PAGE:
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Blaming the employee for causing an accident is a common problem. It can prevent an employer from determining the root cause, which means you’ll fail to prevent future accidents. Even though employee behaviors do contribute to incidents, employers are responsible for correcting behaviors just like they are responsible for correcting unsafe conditions.

J. J. Keller invited safety and HR professionals to share their challenges and success stories during an online Virtual Conference hosted on September 13, 2023. This virtual conference is separate from our webcasts and offers firsthand insight directly from your peers. Read on for the event highlights.

Our discussion shared the results of recent survey regarding company support for safety. See the article Survey finds most safety professionals face objections every week.

Discussion topics

An accident typically results from a combination of workplace conditions (hazards) and worker behaviors (actions). Too often, supervisors or accident investigators focus on the worker’s behavior and blame the worker. Although employee actions can contribute to incidents, the employee might have a reason for not following safety rules. Those reasons could include a lack of training, or even pressure from management to work faster. To help facilitate discussion, we offered two questions to get the conversation started:

  1. What strategies have you applied to address or avoid a “blame the employee” reaction?
  2. How have you encouraged upper management to hold supervisors accountable for safety?

Attendee discussions

On the first question of applying strategies to avoid blame, attendees shared their experiences in bringing about a culture change that increases emphasis on safety. Some highlights and suggestions shared included the following:

  • During safety and planning meetings, give reminders and safety tips (even if you get repetitive), and ensure the tips directly relate to the tasks performed. Remind workers that if they get hurt, they may end up waiting for help to arrive, and nobody wants that to happen.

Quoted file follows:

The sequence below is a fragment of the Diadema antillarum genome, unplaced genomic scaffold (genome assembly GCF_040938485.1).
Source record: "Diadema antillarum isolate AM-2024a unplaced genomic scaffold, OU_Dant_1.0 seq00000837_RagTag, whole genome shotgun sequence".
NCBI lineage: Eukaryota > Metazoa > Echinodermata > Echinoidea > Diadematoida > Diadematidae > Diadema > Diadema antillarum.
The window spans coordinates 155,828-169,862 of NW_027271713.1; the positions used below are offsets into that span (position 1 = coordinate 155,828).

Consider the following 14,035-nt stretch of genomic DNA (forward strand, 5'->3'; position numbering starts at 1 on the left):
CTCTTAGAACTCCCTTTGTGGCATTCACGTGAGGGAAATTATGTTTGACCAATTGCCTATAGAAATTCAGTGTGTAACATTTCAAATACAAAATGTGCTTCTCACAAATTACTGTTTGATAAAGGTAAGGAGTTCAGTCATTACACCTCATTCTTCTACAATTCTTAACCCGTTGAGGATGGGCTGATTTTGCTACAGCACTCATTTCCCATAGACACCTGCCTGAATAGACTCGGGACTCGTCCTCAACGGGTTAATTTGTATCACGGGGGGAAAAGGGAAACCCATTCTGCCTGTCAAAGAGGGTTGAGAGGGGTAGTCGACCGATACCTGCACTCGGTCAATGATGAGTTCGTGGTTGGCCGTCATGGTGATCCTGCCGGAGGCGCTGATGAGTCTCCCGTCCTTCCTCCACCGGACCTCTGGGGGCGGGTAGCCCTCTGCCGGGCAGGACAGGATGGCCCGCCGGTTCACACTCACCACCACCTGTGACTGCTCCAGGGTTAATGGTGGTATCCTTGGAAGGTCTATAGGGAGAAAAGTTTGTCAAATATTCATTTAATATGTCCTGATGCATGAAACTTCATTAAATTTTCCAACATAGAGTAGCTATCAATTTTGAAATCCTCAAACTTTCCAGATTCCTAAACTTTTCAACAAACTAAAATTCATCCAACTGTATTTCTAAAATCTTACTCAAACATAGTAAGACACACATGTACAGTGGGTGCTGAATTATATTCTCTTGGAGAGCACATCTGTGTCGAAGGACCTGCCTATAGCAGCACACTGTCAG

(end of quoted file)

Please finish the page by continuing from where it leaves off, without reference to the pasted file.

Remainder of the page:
• Several attendees commented on the importance of developing a comprehensive safety program that involves all levels of the organization. Get as much of the corporate base as possible (including C-suite executives) involved in safety committees. This requires knowing who the players are to get the program going.
  • Don’t merely tell employees what to do, but explain why certain processes are required.
  • During accident investigations, emphasize to employees that the company is not looking to place blame. The investigation will focus on facts, not punishment, with a goal of preventing future incidents. One attendee noted that using the 5 Why process can help get beyond blame by digging deeper.
  • When evaluating how to prevent future incidents, consider two questions: What could the company have done to prevent it? What could the employee have done to prevent it? Recognize that there’s likely more that the company could have done.
  • Find ways to solve issues without spending a lot of money, and try to get some “wins” to encourage further change. One attendee posted Time Clock Tidbits with safety notes that employees would see every day.

For related information, see our article on Tips and tricks for Interviewing witnesses after accidents.

On the second question of supervisor accountability, attendees noted a need for upper management support for holding supervisors accountable. Too often, production has priority over safety, particularly if a supervisor has been fired for failing to meet production expectations. Other thoughts shared included:

  • Incorporate safety into supervisor performance reviews — not just negatives or failures, but include kudos and positive feedback. Related, safety professionals could share their experiences (especially positive experiences) with a supervisor’s superior to provide reinforcement.
  • Get supervisors involved in accident investigations. Have the supervisor deliver the investigation report, explaining what happened, how it happened, and what the supervisor could have done differently to prevent it.
  • If supervisors are not following safety rules, review documented policies with them to show that the company expects compliance. Ask the supervisor if they’d like to request a variance from upper management.

Employers can encourage a culture change through actions like tracking incidents and near misses, but a key is making things relatable and personable.

Key to remember: Blaming employees for accidents could prevent identification of a root cause, resulting in a failure to prevent future incidents.